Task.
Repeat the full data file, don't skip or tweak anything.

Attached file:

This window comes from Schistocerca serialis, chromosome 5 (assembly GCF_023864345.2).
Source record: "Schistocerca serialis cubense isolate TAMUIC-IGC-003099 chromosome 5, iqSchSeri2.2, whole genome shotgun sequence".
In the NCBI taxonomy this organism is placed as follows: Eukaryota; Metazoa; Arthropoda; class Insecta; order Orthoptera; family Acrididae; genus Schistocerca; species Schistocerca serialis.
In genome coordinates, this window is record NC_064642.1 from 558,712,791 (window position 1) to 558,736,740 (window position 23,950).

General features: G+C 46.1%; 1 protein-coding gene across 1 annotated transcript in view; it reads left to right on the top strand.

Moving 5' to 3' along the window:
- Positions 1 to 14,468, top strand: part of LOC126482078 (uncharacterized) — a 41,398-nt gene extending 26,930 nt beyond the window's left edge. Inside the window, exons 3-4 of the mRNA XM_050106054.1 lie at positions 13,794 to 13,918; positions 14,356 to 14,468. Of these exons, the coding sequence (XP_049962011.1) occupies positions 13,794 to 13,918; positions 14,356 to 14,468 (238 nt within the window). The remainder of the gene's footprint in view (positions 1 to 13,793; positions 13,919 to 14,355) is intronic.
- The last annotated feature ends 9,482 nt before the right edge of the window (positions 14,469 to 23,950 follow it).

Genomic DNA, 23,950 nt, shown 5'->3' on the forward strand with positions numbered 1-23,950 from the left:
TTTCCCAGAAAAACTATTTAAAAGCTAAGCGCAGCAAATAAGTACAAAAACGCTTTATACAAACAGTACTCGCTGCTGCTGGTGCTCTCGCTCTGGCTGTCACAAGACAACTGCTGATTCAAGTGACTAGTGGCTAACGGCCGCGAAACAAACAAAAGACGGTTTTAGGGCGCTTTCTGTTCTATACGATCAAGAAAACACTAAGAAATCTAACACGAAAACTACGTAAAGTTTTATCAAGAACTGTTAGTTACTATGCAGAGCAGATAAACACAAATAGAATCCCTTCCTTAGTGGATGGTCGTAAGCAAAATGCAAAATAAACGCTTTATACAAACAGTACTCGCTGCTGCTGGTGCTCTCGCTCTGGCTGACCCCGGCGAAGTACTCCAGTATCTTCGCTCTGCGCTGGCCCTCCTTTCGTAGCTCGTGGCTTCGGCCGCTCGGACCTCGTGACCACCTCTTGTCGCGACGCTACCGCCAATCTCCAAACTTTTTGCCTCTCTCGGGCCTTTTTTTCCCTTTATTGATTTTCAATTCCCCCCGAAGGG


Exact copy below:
This window comes from Schistocerca serialis, chromosome 5 (assembly GCF_023864345.2).
Source record: "Schistocerca serialis cubense isolate TAMUIC-IGC-003099 chromosome 5, iqSchSeri2.2, whole genome shotgun sequence".
In the NCBI taxonomy this organism is placed as follows: Eukaryota; Metazoa; Arthropoda; class Insecta; order Orthoptera; family Acrididae; genus Schistocerca; species Schistocerca serialis.
In genome coordinates, this window is record NC_064642.1 from 558,712,791 (window position 1) to 558,736,740 (window position 23,950).

General features: G+C 46.1%; 1 protein-coding gene across 1 annotated transcript in view; it reads left to right on the top strand.

Moving 5' to 3' along the window:
- Positions 1 to 14,468, top strand: part of LOC126482078 (uncharacterized) — a 41,398-nt gene extending 26,930 nt beyond the window's left edge. Inside the window, exons 3-4 of the mRNA XM_050106054.1 lie at positions 13,794 to 13,918; positions 14,356 to 14,468. Of these exons, the coding sequence (XP_049962011.1) occupies positions 13,794 to 13,918; positions 14,356 to 14,468 (238 nt within the window). The remainder of the gene's footprint in view (positions 1 to 13,793; positions 13,919 to 14,355) is intronic.
- The last annotated feature ends 9,482 nt before the right edge of the window (positions 14,469 to 23,950 follow it).

Genomic DNA, 23,950 nt, shown 5'->3' on the forward strand with positions numbered 1-23,950 from the left:
TTTCCCAGAAAAACTATTTAAAAGCTAAGCGCAGCAAATAAGTACAAAAACGCTTTATACAAACAGTACTCGCTGCTGCTGGTGCTCTCGCTCTGGCTGTCACAAGACAACTGCTGATTCAAGTGACTAGTGGCTAACGGCCGCGAAACAAACAAAAGACGGTTTTAGGGCGCTTTCTGTTCTATACGATCAAGAAAACACTAAGAAATCTAACACGAAAACTACGTAAAGTTTTATCAAGAACTGTTAGTTACTATGCAGAGCAGATAAACACAAATAGAATCCCTTCCTTAGTGGATGGTCGTAAGCAAAATGCAAAATAAACGCTTTATACAAACAGTACTCGCTGCTGCTGGTGCTCTCGCTCTGGCTGACCCCGGCGAAGTACTCCAGTATCTTCGCTCTGCGCTGGCCCTCCTTTCGTAGCTCGTGGCTTCGGCCGCTCGGACCTCGTGACCACCTCTTGTCGCGACGCTACCGCCAATCTCCAAACTTTTTGCCTCTCTCGGGCCTTTTTTTCCCTTTATTGATTTTCAATTCCCCCCGAAGGG